F1 or click shows the help for the current window in your web browser.
Some windows may have no help yet in which case the help icon is shown crossed out with a red line.
Shift + F1 or Shift + Click brings up the tool tips extra help window (this window) to show any extra help for a tool tip.
You can tell if a tool tip has extra help if it ends ... like this one.
Ctrl + F1 or Ctrl + click takes you to the list of keyboard shortcuts for Tune Smithy.
Alt + F1 or Alt + click (alternatively Caps lock physically held down + F1 or Click) takes you to the on-line page at the robertinventor.com web site about the current main window task - which gives a short introduction to it for newbies to the program. If there is no on-line page specific to a task, takes you to the main tune smithy page on the web site.
Since the help for Tune Smithy is currently a bit out of date and needs to be redone completely for the new 3.0 release, then you may find the on-line page for some of the newer tasks particularly useful.
Reset, or Save settings for this window. RIGHT CLICK for all windows menu...
Shows the Organise windows window - which you can use to reset all the parameters for the current window.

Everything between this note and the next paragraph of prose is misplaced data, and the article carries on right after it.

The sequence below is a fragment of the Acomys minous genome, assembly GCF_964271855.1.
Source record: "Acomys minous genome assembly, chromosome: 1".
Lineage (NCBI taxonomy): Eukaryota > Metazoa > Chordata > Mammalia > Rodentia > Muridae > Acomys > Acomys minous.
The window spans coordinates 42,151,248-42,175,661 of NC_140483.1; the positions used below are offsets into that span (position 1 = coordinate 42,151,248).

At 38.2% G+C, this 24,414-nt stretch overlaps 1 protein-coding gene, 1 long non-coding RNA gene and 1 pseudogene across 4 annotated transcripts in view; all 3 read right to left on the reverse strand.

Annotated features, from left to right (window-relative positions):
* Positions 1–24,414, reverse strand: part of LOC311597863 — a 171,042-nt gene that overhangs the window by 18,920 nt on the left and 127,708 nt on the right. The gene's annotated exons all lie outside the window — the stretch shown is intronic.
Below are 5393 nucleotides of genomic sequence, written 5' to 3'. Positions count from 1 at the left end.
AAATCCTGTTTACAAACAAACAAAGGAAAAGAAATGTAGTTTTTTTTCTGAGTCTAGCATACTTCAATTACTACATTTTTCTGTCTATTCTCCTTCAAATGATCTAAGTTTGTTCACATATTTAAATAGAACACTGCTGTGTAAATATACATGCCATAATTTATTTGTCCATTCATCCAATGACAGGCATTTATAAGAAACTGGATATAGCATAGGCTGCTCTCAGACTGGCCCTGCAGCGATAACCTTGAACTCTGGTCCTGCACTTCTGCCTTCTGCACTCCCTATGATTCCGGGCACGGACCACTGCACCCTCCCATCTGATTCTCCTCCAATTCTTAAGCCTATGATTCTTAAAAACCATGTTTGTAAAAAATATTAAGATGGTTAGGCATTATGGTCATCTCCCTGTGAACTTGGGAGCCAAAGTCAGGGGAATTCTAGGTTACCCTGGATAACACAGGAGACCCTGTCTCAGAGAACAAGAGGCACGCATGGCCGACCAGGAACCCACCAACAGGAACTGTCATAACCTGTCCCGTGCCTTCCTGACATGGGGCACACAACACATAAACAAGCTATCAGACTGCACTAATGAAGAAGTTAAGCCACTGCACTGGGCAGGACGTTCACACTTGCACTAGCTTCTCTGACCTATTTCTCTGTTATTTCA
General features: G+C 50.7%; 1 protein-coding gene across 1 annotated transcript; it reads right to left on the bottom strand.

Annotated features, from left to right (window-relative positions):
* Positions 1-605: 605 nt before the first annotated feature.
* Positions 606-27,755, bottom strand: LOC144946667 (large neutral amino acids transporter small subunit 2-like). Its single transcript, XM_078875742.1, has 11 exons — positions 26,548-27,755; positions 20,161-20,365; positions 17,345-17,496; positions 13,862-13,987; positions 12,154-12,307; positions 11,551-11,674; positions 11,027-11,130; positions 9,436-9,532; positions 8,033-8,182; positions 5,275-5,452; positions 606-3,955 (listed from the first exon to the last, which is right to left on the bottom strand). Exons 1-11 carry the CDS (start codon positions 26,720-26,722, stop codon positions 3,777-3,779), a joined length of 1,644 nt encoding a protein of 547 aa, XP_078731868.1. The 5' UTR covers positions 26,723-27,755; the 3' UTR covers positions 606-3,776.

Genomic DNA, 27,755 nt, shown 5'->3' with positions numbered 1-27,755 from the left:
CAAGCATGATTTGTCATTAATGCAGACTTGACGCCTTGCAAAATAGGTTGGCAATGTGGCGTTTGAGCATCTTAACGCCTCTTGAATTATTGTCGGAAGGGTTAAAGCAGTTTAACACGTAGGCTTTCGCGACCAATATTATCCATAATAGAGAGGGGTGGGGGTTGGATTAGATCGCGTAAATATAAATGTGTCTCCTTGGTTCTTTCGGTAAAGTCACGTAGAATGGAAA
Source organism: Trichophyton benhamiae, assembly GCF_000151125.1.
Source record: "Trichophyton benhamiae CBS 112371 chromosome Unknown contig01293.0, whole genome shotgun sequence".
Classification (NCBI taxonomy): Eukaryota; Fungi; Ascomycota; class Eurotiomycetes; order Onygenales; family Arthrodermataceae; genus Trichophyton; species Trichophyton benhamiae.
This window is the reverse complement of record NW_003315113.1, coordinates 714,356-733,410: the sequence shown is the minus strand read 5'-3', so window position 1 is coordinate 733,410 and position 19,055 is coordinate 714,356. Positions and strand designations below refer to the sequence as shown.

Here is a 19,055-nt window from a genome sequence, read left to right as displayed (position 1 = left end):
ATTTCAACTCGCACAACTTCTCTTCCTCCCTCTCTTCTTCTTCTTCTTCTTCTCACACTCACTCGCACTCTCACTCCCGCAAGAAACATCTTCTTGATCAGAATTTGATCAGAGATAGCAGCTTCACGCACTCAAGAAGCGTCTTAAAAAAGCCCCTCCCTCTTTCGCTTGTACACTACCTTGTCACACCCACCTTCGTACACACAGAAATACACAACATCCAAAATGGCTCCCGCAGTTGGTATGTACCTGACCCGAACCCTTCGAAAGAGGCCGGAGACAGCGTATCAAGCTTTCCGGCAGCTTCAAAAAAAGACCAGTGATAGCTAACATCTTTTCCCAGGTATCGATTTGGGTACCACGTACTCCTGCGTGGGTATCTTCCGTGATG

You can also use it to save the settings for just this window, or open previously saved parameters for just this window.
Also has a drop list of all the windows and their shortcuts, and related options - some to do with the menu listing, and some to do with window resizing and minimising.
Fractal Tunes Dialog Star
Tip of the day - Fractal Tunes category - right click for neighbouring windows...
Left click for a tip of the day in this category.
Right click to see a menu of neighbouring windows.
The neighbours are the ones you most often move to after this one or within a minute of this one, arranged by popularity.
So as you continue to use FTS, it will learn your habits, and the neighbouring windows listed here, should be the ones you most often visit after this one.
N.B. This list of neighbours may change when these pages are updated.